Tools for Knowledge and Learning: A Guide for Development and Humanitarian Organisations

Journal Club Article: Ramalingam, B. (2006). Tools for knowledge and learning: A guide for development and humanitarian organizations. London: Overseas Development Institute.

Background

“No one should be dying or suffering because knowledge that already exists in one part of the world has not reached other parts. It is up to each of us to take the responsibility to ensure the knowledge flows easily to where it is needed” (Geoff Parcell, Learning to Fly, 2006).

The application of learning and knowledge based strategies derived from learning from lessons of the past and from elsewhere, to then overcome the challenges and boundaries of time and space.

Strategies of the Learning Organisation

A Holistic View of Knowledge and Learning Tools

  • Organisational contexts: Strategic alignment, management behaviours, institutional pressures, funding cycles, historical evolution.
  • Relationships and collaborations: within and across organisation – via networks, ICTs, communications plans; core functions; support functions.
  • Organisational knowledge: Forms and locations; creation, sharing, storage, use; key activities and tools; relevance, how the message is packaged and communicated.

Five Competencies Framework (Collison & Parcell, 2001)

Aim: “To work out how well they are performing against organisationally established criteria for knowledge and learning, and to identify goals and priorities for improvement. The competency framework works on the principle that effective knowledge and learning is based on improving performance in:

  1. Strategy Development
  2. Management Techniques
  3. Collaboration Mechanisms
  4. Knowledge Sharing and Learning Processes
  5. Knowledge Capture and Storage.”

Knowledge Audits: Taking a systematic and strategic approach to knowledge and learning can help to integrate the diverse activities of an organisation, and facilitate more productive processes of knowledge sharing and dialogue between internal and external stakeholders.

Social Network Analysis: a research technique that focuses on identifying and comparing the relationships within and between individuals, groups and systems in order to model the real-world interactions at the heart of organisational knowledge and learning processes.

Most Significant Change (MSC): the process involves the collection of significant change (SC) stories emanating from the field level, and the systematic selection of the most important of these by panels of designated
stakeholders or staff.

Outcome Mapping: As development is essentially about people relating to each other and their environments, the focus is on people.

Visioning

A facilitator supports use of imagination to think of the ideal workspace, organisation and what the 5 year plan looks like,

Management Techniques

The SECI Approach

“There are four key processes through which tacit and explicit knowledge interact, namely, socialisation, externalisation, combination and internalisation. Together, these processes make up the SECI principles.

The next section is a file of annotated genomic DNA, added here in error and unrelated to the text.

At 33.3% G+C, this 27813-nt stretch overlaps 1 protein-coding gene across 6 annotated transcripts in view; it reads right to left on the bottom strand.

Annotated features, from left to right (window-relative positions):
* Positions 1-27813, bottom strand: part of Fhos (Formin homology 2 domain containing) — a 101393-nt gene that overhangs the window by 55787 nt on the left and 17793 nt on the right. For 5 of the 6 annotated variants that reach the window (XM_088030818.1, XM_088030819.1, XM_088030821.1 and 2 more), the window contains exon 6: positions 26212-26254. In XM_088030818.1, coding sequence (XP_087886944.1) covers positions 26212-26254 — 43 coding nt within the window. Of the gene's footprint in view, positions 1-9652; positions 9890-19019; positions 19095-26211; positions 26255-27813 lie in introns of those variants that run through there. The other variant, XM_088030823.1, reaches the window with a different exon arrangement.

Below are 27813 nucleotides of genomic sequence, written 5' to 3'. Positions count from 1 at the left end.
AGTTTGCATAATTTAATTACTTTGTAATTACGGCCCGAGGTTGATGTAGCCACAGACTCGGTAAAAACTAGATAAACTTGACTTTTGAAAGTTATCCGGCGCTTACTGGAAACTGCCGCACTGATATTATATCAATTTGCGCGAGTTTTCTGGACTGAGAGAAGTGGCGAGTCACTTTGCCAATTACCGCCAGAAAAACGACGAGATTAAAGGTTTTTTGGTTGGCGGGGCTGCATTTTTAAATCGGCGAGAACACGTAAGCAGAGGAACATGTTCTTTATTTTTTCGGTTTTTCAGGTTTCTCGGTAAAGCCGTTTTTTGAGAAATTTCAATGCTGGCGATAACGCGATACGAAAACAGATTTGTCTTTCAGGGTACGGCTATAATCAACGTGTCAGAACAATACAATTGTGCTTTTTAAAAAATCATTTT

• Socialisation allows to share tacit knowledge
  • Externalisation converts tacit into explicit knowledge
  • Combination combines different types of explicit knowledge
  • Internalisation converts explicit into tacit knowledge.”

SECI model of Knowledge creation.

Lewin’s Force Field Analysis

“Force Field Analysis was developed by Kurt Lewin (1951) and is widely used to inform decision making, particularly in planning and implementing change management programmes in organisations.”

 Activity Based Knowledge Mapping

“Is a tool which enables knowledge inputs and outputs to be
linked in a systematic fashion to ongoing organisational activities and processes – from office mail to strategic reviews.”

Other resources are also discussed.

Team Collaboration

“Team development has been described in terms of five stages, beginning with a simple ‘membership’ group, and working through ‘confrontation’ to a ‘shared-responsibility’ group (Bradford and Cohen, 1998). Bradford and Cohen suggest that the different stages of groups differ in terms of the following characteristics:

• Atmosphere and relationships
• Understanding and acceptance of goals
• Listening and information sharing
• Decision making
• Reaction to leadership
• Attention to the way the group is working.”

Communities of Practice

Action Learning Sets

Six Thinking Hats

Mind Maps or Concept Mapping

Social technologies for collaboration

Knowledge Sharing & Learning

  • Storytelling
  • Peer programs
  • Challenge sessions
  • How to guides
  • Blogs
  • Reviews and retrospects
  • Intranet resources

Additional Resources

Collison, C., & Parcell, G. (2001). Learning to fly: Practical lessons from one of the world’s leading knowledge companies. Capstone Ltd. [GoodReads]

Davies, R., & Dart, J. (2005). The ‘most significant change’(MSC) technique. A guide to its use.

Earl, S., Carden, F., & Smutylo, T. (2001). Outcome mapping: Building learning and reflection into development programs. IDRC, Ottawa, ON, CA.

Ramalingam, B. (2005). Implementing Knowledge Strategies: From Policy to Practice in Development Agencies. ODI Working Paper 244, London: ODI.

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